It has taken two years to reach this point, but this article marks the 50th post on Czech Film Review. Since the first Czech film I saw was Jiří Menzel’s Closely Watched Trains, I thought it would be appropriate to mark the occasion by talking about another one of his films, Cutting it Short.
It’s yet another idyllic shaggy dog story based on a Bohumil Hrabal work, a rose-tinted yet ultimately kinky tale about the writer’s parents when they conceived the future literary legend. Set around the end of the First World War and shortly before the establishment of the first Czechoslovak Republic, it is a typically Menzelian joint lovingly satirizing small-town life, populated by a familiar bunch of cranks and oddballs.
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The story centres on Francin (Jiří Schmitzer), an earnest accountant who has been hired by the local brewery to get their books in order and take the business to the next level. He sets up home in a spacious apartment on the brewery premises with his free-spirited wife Maryška (Magdaléna Vášáryová, who played the eponymous Marketa Lazarová). She knows the way to a Czech guy’s heart, currying favour with the board of directors by slaughtering a pig and laying on a copious meat feast…
The board is made up of various pillars of the local community played by an impressive roster of great actors, including the inimitable Rudolf Hrušínský (Capricious Summer, Larks on a String) as a stern doctor and Petr Čepek (Adelheid) as the uptight chief of the volunteer fire brigade.
The effervescent Maryška, with her blissed-out demeanour and Rapunzel-like hair, has a discombobulating effect on the notably male population of the film. The couple’s domestic happiness is disrupted by the arrival of Pepin (Jaromír Hanzlík), Francin’s brother who is home from the war. He’s a garrulous and shellshocked young man, probably a little deaf from his time in the trenches. His wartime afflictions are treated lightly and played to comic effect, as he constantly shouts and regales everyone around him with his stream-of-consciousness anecdotes.
Francin is not happy about his brother coming to stay, but the chilled Maryška finds a kindred spirit in Pepin, and their noisy childlike shenanigans cause consternation among the board. Their games result in the film’s best set-piece, when the pair fearlessly scale the brewery chimney, causing panic.
Cutting it Short is one of Menzel’s best-looking films, a sun-dappled dreamland of such simple Czech pleasures as beer, plentiful meat, sex, and glorious nature. Cinematographer Jaromír Šofr’s lens finds its muse in the captivating presence of Maryška. Vášáryová is absolutely radiant in the role, and the strength of her performance almost disguises the fact that she’s not a real character. She’s the incarnation of the Slavic Manic Pixie Dream Wife.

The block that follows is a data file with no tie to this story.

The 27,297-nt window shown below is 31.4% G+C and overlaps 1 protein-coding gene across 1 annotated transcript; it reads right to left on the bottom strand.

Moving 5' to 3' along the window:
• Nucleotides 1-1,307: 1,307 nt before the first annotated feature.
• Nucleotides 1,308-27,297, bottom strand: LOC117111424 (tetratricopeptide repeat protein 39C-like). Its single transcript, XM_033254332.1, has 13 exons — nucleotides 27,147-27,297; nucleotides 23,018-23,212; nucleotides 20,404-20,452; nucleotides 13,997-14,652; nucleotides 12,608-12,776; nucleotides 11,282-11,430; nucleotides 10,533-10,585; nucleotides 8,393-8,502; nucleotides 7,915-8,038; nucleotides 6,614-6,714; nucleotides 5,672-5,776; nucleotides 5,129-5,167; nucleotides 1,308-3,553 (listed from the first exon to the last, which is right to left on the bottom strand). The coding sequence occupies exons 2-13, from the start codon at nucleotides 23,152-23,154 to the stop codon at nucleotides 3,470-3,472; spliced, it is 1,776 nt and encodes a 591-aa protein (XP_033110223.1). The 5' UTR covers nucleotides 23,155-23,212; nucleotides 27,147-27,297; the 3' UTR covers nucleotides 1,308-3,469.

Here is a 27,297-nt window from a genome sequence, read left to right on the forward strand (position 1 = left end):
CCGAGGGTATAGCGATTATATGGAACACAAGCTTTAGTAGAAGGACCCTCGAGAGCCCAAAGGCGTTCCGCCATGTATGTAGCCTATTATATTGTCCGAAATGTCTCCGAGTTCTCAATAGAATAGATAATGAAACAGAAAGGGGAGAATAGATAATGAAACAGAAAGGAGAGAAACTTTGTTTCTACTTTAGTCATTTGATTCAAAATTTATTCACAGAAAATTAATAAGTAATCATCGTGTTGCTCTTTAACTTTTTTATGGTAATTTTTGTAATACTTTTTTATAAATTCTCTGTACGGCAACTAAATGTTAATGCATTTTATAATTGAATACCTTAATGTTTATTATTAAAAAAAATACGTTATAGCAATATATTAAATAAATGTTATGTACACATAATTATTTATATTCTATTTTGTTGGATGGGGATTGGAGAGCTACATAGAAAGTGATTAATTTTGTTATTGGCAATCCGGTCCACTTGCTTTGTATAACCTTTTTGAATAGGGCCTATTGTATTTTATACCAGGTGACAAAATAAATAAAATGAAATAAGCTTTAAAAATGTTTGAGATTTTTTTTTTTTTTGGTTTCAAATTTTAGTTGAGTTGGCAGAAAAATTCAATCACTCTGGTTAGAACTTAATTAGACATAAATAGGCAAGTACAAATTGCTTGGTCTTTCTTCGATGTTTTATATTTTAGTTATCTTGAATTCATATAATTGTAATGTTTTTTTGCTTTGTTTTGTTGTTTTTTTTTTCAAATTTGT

The term “Manic Pixie Dream Girl” has received some backlash in recent years, but Maryška certainly fits the archetype. Here’s the definition from the excellent TV Tropes website:
“She’s stunningly attractive, energetic, high on life, full of wacky quirks and idiosyncrasies (generally including childlike playfulness), often with a touch of wild hair dye [for Maryška, read wild, long, untamed hair]. She’s inexplicably obsessed with our stuffed-shirt hero, on whom she will focus her kuh-razy antics until he learns to live freely and love madly.”
In addition to this, she’s like the pre-internet personification of the “perfect girl doesn’t exi…” meme that frequently does the rounds on Slavic life social media groups, adding some very Slavic upticks – she can eat her body weight in pork and chug multiple beers without wrecking her figure. Not only that she seems very sexually attainable and, in the film’s eyebrow-raising conclusion, gets off on being spanked by her husband in front of his bosses.
I think it can be reductive and pointless to frown upon older movies by viewing them through a modern lens. Doing so can be counterproductive to the progressive cause, as it gives conservative types ammo for their standard argument of political correctness gone too far. One of my least favourite modern readings is the backlash against the films of John Hughes, demonizing him for casual racism and inability to write any meaningful roles for BAME actors. Those stereotypes would be unacceptable in a modern mainstream Hollywood movie, but he was a middle-class white boy writing what he knew, resulting in some rather crass representations of other ethnicities.
Having said all that, I found it difficult trying to give the finale of Cutting it Short a pass from a common-sense perspective, and it caused me to re-evaluate all the other Menzel films I’d seen to this point. It made me realize that many of his female characters solely exist as sex kittens there to brighten up the lives and stir the loins of his sadsack, downtrodden or frustrated male protagonists.
Sexual politics aside, Cutting it Short is also rather clunky in shoehorning the title’s multiple meanings into the last ten minutes. The advent of the new-fangled wireless radio cuts short the relay of information from Prague, Brno and further afield; new motorized trucks cut short the delivery times of beer from the brewery; and, in their typically puckish fashion, Maryška and Pepin take it literally and cut short the furniture by sawing off the legs. Lastly, Maryška also cuts her hair, relinquishing her Samson-like powers and her feminine hold over the men, resulting in Francin exerting his masculinity over her with that last-minute spanking.
For those of a progressive mindset, its pervasive sexism might rankle a little too much. However, if you are able to view Cutting it Short without thinking about politics, it will slip down as easily as a few excellent beers on a warm summer’s day.